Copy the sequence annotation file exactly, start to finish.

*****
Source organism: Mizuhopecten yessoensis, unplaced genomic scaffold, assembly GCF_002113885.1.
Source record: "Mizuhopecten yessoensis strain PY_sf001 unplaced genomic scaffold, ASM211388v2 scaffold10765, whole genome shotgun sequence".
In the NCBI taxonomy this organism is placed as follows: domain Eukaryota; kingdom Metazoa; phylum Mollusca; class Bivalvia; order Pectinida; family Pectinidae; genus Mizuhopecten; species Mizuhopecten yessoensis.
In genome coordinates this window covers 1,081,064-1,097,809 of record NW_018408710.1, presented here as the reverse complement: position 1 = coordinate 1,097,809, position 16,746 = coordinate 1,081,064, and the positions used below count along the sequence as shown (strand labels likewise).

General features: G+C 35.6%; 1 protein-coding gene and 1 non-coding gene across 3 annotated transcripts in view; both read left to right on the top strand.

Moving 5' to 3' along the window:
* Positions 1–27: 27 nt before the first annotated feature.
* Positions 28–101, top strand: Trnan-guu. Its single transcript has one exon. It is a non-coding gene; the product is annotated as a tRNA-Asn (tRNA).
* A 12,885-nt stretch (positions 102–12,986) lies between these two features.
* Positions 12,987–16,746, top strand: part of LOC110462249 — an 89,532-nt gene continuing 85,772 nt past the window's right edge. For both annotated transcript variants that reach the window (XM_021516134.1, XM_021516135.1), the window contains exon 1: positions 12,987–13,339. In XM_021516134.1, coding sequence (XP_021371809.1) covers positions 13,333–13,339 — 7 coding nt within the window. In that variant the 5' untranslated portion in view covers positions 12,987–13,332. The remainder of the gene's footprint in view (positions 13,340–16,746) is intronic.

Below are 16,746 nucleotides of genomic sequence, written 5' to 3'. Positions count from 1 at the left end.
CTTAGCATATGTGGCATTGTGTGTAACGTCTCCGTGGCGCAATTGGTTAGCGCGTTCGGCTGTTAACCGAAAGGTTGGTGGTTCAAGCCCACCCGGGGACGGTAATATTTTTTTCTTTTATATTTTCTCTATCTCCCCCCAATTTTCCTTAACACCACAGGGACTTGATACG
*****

Source organism: Mizuhopecten yessoensis, unplaced genomic scaffold, assembly GCF_002113885.1.
Source record: "Mizuhopecten yessoensis strain PY_sf001 unplaced genomic scaffold, ASM211388v2 scaffold10765, whole genome shotgun sequence".
In the NCBI taxonomy this organism is placed as follows: domain Eukaryota; kingdom Metazoa; phylum Mollusca; class Bivalvia; order Pectinida; family Pectinidae; genus Mizuhopecten; species Mizuhopecten yessoensis.
In genome coordinates this window covers 1,081,064-1,097,809 of record NW_018408710.1, presented here as the reverse complement: position 1 = coordinate 1,097,809, position 16,746 = coordinate 1,081,064, and the positions used below count along the sequence as shown (strand labels likewise).

General features: G+C 35.6%; 1 protein-coding gene and 1 non-coding gene across 3 annotated transcripts in view; both read left to right on the top strand.

Moving 5' to 3' along the window:
* Positions 1–27: 27 nt before the first annotated feature.
* Positions 28–101, top strand: Trnan-guu. Its single transcript has one exon. It is a non-coding gene; the product is annotated as a tRNA-Asn (tRNA).
* A 12,885-nt stretch (positions 102–12,986) lies between these two features.
* Positions 12,987–16,746, top strand: part of LOC110462249 — an 89,532-nt gene continuing 85,772 nt past the window's right edge. For both annotated transcript variants that reach the window (XM_021516134.1, XM_021516135.1), the window contains exon 1: positions 12,987–13,339. In XM_021516134.1, coding sequence (XP_021371809.1) covers positions 13,333–13,339 — 7 coding nt within the window. In that variant the 5' untranslated portion in view covers positions 12,987–13,332. The remainder of the gene's footprint in view (positions 13,340–16,746) is intronic.

Below are 16,746 nucleotides of genomic sequence, written 5' to 3'. Positions count from 1 at the left end.
CTTAGCATATGTGGCATTGTGTGTAACGTCTCCGTGGCGCAATTGGTTAGCGCGTTCGGCTGTTAACCGAAAGGTTGGTGGTTCAAGCCCACCCGGGGACGGTAATATTTTTTTCTTTTATATTTTCTCTATCTCCCCCCAATTTTCCTTAACACCACAGGGACTTGATACG